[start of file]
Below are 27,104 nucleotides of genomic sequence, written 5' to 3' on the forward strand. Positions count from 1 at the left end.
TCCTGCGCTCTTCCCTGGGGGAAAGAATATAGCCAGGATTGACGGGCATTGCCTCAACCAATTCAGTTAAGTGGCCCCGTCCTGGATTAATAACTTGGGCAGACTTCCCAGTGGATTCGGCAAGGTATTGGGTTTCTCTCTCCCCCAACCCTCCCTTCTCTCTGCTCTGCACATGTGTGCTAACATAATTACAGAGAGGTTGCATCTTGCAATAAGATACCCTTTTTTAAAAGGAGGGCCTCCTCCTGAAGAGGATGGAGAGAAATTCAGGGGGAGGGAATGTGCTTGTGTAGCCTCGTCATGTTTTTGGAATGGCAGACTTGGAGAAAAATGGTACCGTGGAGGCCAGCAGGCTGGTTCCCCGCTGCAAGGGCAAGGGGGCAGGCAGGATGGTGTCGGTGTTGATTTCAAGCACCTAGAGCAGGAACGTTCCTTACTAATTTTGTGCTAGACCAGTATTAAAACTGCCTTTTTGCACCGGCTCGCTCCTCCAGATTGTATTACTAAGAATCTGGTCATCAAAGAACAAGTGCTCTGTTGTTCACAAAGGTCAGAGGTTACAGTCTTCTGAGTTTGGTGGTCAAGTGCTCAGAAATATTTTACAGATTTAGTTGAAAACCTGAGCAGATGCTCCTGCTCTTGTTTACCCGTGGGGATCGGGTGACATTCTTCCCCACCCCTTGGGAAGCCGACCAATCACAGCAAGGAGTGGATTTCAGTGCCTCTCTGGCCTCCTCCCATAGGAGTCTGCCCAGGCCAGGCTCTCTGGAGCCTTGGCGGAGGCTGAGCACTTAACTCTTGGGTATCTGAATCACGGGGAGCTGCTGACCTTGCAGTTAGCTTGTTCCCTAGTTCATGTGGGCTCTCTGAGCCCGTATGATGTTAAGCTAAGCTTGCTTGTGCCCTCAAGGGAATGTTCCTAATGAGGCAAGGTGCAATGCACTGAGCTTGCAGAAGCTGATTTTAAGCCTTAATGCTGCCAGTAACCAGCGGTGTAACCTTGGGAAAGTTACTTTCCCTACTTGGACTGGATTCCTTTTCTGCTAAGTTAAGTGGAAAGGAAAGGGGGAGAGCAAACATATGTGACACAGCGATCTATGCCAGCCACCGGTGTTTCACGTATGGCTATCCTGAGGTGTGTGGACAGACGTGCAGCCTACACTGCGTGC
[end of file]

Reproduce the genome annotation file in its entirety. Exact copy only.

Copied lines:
Below are 27,104 nucleotides of genomic sequence, written 5' to 3' on the forward strand. Positions count from 1 at the left end.
TCCTGCGCTCTTCCCTGGGGGAAAGAATATAGCCAGGATTGACGGGCATTGCCTCAACCAATTCAGTTAAGTGGCCCCGTCCTGGATTAATAACTTGGGCAGACTTCCCAGTGGATTCGGCAAGGTATTGGGTTTCTCTCTCCCCCAACCCTCCCTTCTCTCTGCTCTGCACATGTGTGCTAACATAATTACAGAGAGGTTGCATCTTGCAATAAGATACCCTTTTTTAAAAGGAGGGCCTCCTCCTGAAGAGGATGGAGAGAAATTCAGGGGGAGGGAATGTGCTTGTGTAGCCTCGTCATGTTTTTGGAATGGCAGACTTGGAGAAAAATGGTACCGTGGAGGCCAGCAGGCTGGTTCCCCGCTGCAAGGGCAAGGGGGCAGGCAGGATGGTGTCGGTGTTGATTTCAAGCACCTAGAGCAGGAACGTTCCTTACTAATTTTGTGCTAGACCAGTATTAAAACTGCCTTTTTGCACCGGCTCGCTCCTCCAGATTGTATTACTAAGAATCTGGTCATCAAAGAACAAGTGCTCTGTTGTTCACAAAGGTCAGAGGTTACAGTCTTCTGAGTTTGGTGGTCAAGTGCTCAGAAATATTTTACAGATTTAGTTGAAAACCTGAGCAGATGCTCCTGCTCTTGTTTACCCGTGGGGATCGGGTGACATTCTTCCCCACCCCTTGGGAAGCCGACCAATCACAGCAAGGAGTGGATTTCAGTGCCTCTCTGGCCTCCTCCCATAGGAGTCTGCCCAGGCCAGGCTCTCTGGAGCCTTGGCGGAGGCTGAGCACTTAACTCTTGGGTATCTGAATCACGGGGAGCTGCTGACCTTGCAGTTAGCTTGTTCCCTAGTTCATGTGGGCTCTCTGAGCCCGTATGATGTTAAGCTAAGCTTGCTTGTGCCCTCAAGGGAATGTTCCTAATGAGGCAAGGTGCAATGCACTGAGCTTGCAGAAGCTGATTTTAAGCCTTAATGCTGCCAGTAACCAGCGGTGTAACCTTGGGAAAGTTACTTTCCCTACTTGGACTGGATTCCTTTTCTGCTAAGTTAAGTGGAAAGGAAAGGGGGAGAGCAAACATATGTGACACAGCGATCTATGCCAGCCACCGGTGTTTCACGTATGGCTATCCTGAGGTGTGTGGACAGACGTGCAGCCTACACTGCGTGC